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The Multi-Agent Modelling Language and the Model Design Interface



While computer models provide many advantages over traditional experimental methods, they also raise several problems. The process of software development is a complicated task with high potential for errors, especially when it is carried out by scientists holding their expertise in other fields than computer science. On the other hand, the process of creating computer simulations of social systems which reflect the reality of such systems requires insights considerably beyond expertise in computer science. The Multi-Agent Modelling Language (MAML) is one of the efforts to ease these difficulties. In its current version, MAML is a macro-language for Swarm (a freely distributed toolset under development at SFI), but it is also part of a larger Swarm-independent framework. Also, the design of MAML, while influenced by concepts from Swarm, is general enough to allow for later extension of the supported simulation kernels. This paper gives an overview of the mentioned larger framework, with special emphasis on MAML and its graphical CASE tool, the Model Design Interface.

Suggested Citation

  • László Gulyás & Tamás Kozsik & John B. Corliss, 1999. "The Multi-Agent Modelling Language and the Model Design Interface," Journal of Artificial Societies and Social Simulation, Journal of Artificial Societies and Social Simulation, vol. 2(3), pages 1-8.
  • Handle: RePEc:jas:jasssj:1999-18-1

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    References listed on IDEAS

    1. Matthew Leach & Ausilio Bauen & Nigel Lucas, 1997. "A Systems Approach to Materials Flow in Sustainable Cities: A Case Study of Paper," Journal of Environmental Planning and Management, Taylor & Francis Journals, vol. 40(6), pages 705-724.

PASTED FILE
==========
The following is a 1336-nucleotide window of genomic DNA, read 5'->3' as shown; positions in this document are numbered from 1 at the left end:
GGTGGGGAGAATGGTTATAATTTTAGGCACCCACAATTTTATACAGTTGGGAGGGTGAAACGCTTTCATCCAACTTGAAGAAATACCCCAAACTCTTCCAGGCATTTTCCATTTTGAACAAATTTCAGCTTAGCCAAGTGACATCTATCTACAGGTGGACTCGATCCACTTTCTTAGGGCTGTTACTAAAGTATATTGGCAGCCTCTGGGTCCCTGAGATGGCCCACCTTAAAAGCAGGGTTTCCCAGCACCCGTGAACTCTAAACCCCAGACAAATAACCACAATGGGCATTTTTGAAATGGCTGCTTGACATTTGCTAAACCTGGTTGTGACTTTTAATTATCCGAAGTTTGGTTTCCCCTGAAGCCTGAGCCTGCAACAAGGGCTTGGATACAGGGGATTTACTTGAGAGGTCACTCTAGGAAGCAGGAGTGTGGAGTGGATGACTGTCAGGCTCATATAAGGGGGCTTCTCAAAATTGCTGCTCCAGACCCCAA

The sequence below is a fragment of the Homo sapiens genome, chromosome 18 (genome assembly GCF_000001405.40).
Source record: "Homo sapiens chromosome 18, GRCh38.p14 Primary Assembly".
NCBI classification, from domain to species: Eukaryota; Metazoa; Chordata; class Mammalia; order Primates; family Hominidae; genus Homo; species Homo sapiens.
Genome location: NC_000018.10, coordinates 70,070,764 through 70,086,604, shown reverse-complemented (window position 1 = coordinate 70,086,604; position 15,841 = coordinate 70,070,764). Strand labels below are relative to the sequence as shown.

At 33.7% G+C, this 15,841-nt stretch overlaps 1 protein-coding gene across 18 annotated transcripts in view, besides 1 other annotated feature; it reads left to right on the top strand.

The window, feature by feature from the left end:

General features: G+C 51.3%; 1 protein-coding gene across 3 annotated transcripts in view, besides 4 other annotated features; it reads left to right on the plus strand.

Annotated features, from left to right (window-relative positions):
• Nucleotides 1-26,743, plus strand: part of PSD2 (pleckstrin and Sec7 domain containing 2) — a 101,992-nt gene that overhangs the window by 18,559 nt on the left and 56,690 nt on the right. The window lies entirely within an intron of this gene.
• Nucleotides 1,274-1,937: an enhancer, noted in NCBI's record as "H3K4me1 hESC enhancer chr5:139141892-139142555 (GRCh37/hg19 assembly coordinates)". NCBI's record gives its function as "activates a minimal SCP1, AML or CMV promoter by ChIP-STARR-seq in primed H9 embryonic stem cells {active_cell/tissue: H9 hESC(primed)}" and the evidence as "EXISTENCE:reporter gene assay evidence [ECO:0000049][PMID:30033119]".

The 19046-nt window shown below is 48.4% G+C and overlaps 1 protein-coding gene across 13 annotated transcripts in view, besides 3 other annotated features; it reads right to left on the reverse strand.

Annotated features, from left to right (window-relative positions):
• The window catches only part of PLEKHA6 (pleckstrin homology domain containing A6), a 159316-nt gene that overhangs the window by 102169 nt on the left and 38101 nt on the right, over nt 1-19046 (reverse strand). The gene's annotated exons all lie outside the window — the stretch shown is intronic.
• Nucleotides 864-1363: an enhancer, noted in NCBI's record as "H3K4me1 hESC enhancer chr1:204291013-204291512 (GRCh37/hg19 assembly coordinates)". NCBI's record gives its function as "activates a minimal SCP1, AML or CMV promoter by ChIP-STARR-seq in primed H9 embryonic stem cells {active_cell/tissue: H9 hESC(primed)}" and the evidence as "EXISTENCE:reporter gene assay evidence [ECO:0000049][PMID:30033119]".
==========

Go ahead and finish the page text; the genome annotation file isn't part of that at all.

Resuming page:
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    3. James D. Reschovsky & Sarah E. Stone, 1994. "Market incentives to encourage household waste recycling: Paying for what you throw away," Journal of Policy Analysis and Management, John Wiley & Sons, Ltd., vol. 13(1), pages 120-139.
    4. Ellen, Pam Scholder, 1994. "Do we know what we need to know? Objective and subjective knowledge effects on pro-ecological behaviors," Journal of Business Research, Elsevier, vol. 30(1), pages 43-52, May.
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    Cited by:

    1. Cynthia Nikolai & Gregory Madey, 2009. "Tools of the Trade: A Survey of Various Agent Based Modeling Platforms," Journal of Artificial Societies and Social Simulation, Journal of Artificial Societies and Social Simulation, vol. 12(2), pages 1-2.
    2. Alan G. Isaac, 2008. "Simulating Evolutionary Games: A Python-Based Introduction," Journal of Artificial Societies and Social Simulation, Journal of Artificial Societies and Social Simulation, vol. 11(3), pages 1-8.
    3. Giovanni Rabino & Alberto Girotti, 2004. "Ontology of multi-agents processes of spatial decision," ERSA conference papers ersa04p142, European Regional Science Association.


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